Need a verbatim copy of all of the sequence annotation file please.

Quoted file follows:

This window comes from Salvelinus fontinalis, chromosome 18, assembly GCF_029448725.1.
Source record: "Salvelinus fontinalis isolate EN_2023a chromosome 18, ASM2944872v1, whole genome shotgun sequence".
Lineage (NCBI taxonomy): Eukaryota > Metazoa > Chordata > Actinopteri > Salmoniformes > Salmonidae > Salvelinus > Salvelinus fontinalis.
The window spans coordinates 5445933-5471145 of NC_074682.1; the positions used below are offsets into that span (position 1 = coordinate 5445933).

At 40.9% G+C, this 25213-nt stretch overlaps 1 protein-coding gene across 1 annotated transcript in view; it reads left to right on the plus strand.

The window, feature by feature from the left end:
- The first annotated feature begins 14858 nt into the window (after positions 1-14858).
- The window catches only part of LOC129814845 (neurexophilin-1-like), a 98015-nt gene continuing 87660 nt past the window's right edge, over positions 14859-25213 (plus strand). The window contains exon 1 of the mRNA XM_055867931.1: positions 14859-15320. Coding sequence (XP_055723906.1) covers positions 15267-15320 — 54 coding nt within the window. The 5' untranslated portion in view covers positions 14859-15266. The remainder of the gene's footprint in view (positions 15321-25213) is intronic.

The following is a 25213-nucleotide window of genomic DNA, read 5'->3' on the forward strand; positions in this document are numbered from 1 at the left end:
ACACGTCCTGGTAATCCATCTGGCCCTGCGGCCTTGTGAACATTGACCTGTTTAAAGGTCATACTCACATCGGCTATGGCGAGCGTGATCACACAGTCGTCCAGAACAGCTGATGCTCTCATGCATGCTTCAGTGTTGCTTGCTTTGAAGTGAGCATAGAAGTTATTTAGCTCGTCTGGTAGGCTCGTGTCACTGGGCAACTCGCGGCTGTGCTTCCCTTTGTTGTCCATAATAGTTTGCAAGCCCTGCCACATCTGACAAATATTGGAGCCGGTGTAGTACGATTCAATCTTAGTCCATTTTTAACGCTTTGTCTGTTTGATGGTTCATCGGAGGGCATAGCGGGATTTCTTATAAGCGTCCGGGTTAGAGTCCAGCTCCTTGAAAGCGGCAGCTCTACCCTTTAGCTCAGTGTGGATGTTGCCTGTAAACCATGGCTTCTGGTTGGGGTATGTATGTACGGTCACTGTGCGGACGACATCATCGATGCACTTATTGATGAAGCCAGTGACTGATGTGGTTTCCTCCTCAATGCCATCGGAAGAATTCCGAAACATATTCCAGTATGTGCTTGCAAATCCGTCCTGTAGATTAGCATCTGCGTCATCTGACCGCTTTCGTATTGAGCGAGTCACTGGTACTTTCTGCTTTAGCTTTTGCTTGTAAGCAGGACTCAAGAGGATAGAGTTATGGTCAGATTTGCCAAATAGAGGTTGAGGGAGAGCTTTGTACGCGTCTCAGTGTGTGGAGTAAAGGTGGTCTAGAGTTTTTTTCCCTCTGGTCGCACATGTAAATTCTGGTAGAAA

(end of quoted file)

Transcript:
This window comes from Salvelinus fontinalis, chromosome 18, assembly GCF_029448725.1.
Source record: "Salvelinus fontinalis isolate EN_2023a chromosome 18, ASM2944872v1, whole genome shotgun sequence".
Lineage (NCBI taxonomy): Eukaryota > Metazoa > Chordata > Actinopteri > Salmoniformes > Salmonidae > Salvelinus > Salvelinus fontinalis.
The window spans coordinates 5445933-5471145 of NC_074682.1; the positions used below are offsets into that span (position 1 = coordinate 5445933).

At 40.9% G+C, this 25213-nt stretch overlaps 1 protein-coding gene across 1 annotated transcript in view; it reads left to right on the plus strand.

The window, feature by feature from the left end:
- The first annotated feature begins 14858 nt into the window (after positions 1-14858).
- The window catches only part of LOC129814845 (neurexophilin-1-like), a 98015-nt gene continuing 87660 nt past the window's right edge, over positions 14859-25213 (plus strand). The window contains exon 1 of the mRNA XM_055867931.1: positions 14859-15320. Coding sequence (XP_055723906.1) covers positions 15267-15320 — 54 coding nt within the window. The 5' untranslated portion in view covers positions 14859-15266. The remainder of the gene's footprint in view (positions 15321-25213) is intronic.

The following is a 25213-nucleotide window of genomic DNA, read 5'->3' on the forward strand; positions in this document are numbered from 1 at the left end:
ACACGTCCTGGTAATCCATCTGGCCCTGCGGCCTTGTGAACATTGACCTGTTTAAAGGTCATACTCACATCGGCTATGGCGAGCGTGATCACACAGTCGTCCAGAACAGCTGATGCTCTCATGCATGCTTCAGTGTTGCTTGCTTTGAAGTGAGCATAGAAGTTATTTAGCTCGTCTGGTAGGCTCGTGTCACTGGGCAACTCGCGGCTGTGCTTCCCTTTGTTGTCCATAATAGTTTGCAAGCCCTGCCACATCTGACAAATATTGGAGCCGGTGTAGTACGATTCAATCTTAGTCCATTTTTAACGCTTTGTCTGTTTGATGGTTCATCGGAGGGCATAGCGGGATTTCTTATAAGCGTCCGGGTTAGAGTCCAGCTCCTTGAAAGCGGCAGCTCTACCCTTTAGCTCAGTGTGGATGTTGCCTGTAAACCATGGCTTCTGGTTGGGGTATGTATGTACGGTCACTGTGCGGACGACATCATCGATGCACTTATTGATGAAGCCAGTGACTGATGTGGTTTCCTCCTCAATGCCATCGGAAGAATTCCGAAACATATTCCAGTATGTGCTTGCAAATCCGTCCTGTAGATTAGCATCTGCGTCATCTGACCGCTTTCGTATTGAGCGAGTCACTGGTACTTTCTGCTTTAGCTTTTGCTTGTAAGCAGGACTCAAGAGGATAGAGTTATGGTCAGATTTGCCAAATAGAGGTTGAGGGAGAGCTTTGTACGCGTCTCAGTGTGTGGAGTAAAGGTGGTCTAGAGTTTTTTTCCCTCTGGTCGCACATGTAAATTCTGGTAGAAA